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Environmental Modification of the Visual Cortex and the Neural Basis of Learning and Memory


IN the primary visual cortex of a normal cat the neurones are almost all orientation detectors, which respond only if an edge or bar at the appropriate angle moves across the receptive field: all orientations are equally represented1. But early experience can grossly modify the visual cortex. Blakemore and Cooper2 reared two kittens in the dark except for a few hours each day spent in cylindrical chambers painted with black and white stripes at one orientation. These two animals, which experienced almost 300 h of exposure to stripes during their first 5 months of life, had no cortical neurones responding to the orientation perpendicular to the stripes that they saw when they were young. Almost all their cortical cells preferred orientations within 45 deg of the experienced angle. The phenomenon involves active modification of the receptive fields of the neurones, and not mere degeneration of unused cells, because there were no regions of silent cortex and no histological evidence of degeneration.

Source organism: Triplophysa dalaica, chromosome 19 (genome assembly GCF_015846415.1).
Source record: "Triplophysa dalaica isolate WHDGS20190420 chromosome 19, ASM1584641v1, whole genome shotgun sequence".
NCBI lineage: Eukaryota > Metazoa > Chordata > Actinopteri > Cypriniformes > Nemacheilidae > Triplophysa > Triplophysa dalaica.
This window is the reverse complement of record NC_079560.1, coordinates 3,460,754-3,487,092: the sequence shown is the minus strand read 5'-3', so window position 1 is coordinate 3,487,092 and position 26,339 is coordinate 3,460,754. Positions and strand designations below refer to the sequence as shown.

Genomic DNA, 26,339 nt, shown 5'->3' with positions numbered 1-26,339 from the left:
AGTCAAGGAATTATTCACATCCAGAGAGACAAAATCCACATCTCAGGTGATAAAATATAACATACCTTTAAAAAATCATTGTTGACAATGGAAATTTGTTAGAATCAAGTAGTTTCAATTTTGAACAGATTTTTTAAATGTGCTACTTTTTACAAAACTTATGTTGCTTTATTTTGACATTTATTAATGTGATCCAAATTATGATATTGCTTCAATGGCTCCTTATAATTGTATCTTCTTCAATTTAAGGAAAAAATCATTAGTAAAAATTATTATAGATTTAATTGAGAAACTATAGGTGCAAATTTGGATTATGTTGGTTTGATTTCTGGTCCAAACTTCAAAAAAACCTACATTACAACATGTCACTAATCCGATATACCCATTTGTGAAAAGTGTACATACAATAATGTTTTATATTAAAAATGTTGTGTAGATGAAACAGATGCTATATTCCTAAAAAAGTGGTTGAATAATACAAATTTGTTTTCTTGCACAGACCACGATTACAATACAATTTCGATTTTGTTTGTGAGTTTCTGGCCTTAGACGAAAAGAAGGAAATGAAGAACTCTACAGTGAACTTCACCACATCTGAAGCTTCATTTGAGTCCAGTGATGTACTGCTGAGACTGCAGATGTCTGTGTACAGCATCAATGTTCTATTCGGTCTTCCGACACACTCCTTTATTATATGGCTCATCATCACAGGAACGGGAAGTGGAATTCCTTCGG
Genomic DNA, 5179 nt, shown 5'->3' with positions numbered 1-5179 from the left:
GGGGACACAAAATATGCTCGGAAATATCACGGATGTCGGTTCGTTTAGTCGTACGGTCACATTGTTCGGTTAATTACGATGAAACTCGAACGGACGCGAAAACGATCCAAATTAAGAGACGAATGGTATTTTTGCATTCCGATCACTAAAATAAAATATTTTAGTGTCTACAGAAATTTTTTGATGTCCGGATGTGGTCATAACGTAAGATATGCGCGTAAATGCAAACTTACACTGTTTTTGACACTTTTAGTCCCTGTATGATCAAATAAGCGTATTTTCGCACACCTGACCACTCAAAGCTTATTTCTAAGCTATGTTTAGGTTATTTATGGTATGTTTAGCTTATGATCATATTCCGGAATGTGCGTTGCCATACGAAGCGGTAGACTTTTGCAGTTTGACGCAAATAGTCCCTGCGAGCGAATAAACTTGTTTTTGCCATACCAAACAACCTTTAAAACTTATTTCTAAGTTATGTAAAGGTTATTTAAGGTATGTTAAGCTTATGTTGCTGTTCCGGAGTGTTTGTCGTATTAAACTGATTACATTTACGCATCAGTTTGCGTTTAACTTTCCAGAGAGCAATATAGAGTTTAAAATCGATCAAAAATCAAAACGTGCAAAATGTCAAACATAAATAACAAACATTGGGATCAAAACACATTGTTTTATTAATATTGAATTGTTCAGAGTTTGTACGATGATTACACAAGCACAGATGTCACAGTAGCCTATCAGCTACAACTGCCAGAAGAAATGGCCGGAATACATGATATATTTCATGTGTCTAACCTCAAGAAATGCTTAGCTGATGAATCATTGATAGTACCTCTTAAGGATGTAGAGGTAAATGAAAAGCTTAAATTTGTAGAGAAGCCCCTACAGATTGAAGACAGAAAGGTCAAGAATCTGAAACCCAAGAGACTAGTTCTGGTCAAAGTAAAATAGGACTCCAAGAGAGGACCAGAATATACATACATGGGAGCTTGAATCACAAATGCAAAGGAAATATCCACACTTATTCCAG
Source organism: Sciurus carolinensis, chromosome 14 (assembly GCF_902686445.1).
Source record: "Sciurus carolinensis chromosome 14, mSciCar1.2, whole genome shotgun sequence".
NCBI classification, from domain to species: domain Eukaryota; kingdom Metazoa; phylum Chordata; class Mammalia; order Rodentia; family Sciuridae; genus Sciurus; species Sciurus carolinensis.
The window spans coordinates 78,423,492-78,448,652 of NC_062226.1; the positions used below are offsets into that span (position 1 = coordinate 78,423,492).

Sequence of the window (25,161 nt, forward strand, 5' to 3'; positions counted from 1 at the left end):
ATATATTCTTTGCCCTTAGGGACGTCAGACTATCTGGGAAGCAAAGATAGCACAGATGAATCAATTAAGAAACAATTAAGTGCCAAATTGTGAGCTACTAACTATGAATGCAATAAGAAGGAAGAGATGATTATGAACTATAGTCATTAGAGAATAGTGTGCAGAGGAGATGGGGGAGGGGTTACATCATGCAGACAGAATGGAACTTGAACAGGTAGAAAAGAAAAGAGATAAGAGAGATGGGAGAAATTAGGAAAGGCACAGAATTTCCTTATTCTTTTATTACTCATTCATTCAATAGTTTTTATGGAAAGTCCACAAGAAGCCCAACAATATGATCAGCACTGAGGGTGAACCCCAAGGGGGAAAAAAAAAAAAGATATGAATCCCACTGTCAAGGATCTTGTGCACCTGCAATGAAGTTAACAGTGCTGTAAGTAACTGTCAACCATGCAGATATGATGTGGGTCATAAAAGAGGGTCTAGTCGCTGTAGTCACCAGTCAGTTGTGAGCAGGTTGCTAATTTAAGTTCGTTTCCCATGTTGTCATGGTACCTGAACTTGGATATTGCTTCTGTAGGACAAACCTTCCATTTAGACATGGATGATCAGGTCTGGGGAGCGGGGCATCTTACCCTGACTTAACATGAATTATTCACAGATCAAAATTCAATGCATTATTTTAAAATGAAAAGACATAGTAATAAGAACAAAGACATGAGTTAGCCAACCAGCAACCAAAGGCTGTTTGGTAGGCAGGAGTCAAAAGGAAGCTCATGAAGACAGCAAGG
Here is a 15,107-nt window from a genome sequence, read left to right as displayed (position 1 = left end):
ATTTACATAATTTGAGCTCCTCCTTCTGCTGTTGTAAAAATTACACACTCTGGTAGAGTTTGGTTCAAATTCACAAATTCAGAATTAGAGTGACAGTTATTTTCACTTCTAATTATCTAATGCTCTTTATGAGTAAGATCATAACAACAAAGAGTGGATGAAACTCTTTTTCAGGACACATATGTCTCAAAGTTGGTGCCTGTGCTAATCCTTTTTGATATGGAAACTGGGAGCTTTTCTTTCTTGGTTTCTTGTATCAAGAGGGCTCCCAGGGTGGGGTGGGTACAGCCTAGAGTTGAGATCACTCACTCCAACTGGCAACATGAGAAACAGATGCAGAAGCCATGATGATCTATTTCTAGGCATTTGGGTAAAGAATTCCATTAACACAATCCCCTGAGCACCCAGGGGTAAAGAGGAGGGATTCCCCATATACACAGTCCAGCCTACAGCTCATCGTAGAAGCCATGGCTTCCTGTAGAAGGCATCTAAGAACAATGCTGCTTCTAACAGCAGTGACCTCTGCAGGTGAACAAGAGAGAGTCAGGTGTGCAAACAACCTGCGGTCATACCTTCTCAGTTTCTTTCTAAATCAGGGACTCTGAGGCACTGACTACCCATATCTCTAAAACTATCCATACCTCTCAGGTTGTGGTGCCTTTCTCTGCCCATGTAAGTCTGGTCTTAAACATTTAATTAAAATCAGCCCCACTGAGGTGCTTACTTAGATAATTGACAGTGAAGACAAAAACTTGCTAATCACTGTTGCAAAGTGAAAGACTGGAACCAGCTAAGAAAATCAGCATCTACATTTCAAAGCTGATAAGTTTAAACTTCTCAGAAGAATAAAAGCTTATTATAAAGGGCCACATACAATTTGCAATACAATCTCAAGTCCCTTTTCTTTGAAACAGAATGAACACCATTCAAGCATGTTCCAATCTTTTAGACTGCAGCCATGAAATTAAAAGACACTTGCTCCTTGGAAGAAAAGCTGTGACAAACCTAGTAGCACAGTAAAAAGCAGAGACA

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    Hubel, D. H., and Wiesel, T. R., J. Physiol, 160, 106 (1962).

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    Blakemore, C., and Cooper, G. F., Nature, 228, 477 (1970).

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    Blakemore, C., in Constraints on Learning: Limitations and Predispositions (edit. by Hinde, R. A., and Hinde, J. S.) (Academic Press, London, in the press).

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    Barlow, H. B., and Pettigrew, J. D., J. Physiol., 218, 98P (1971).

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    Wiesel, T. N., and Hubel, D. H., J. Neurophysiol., 28, 1029 (1965).

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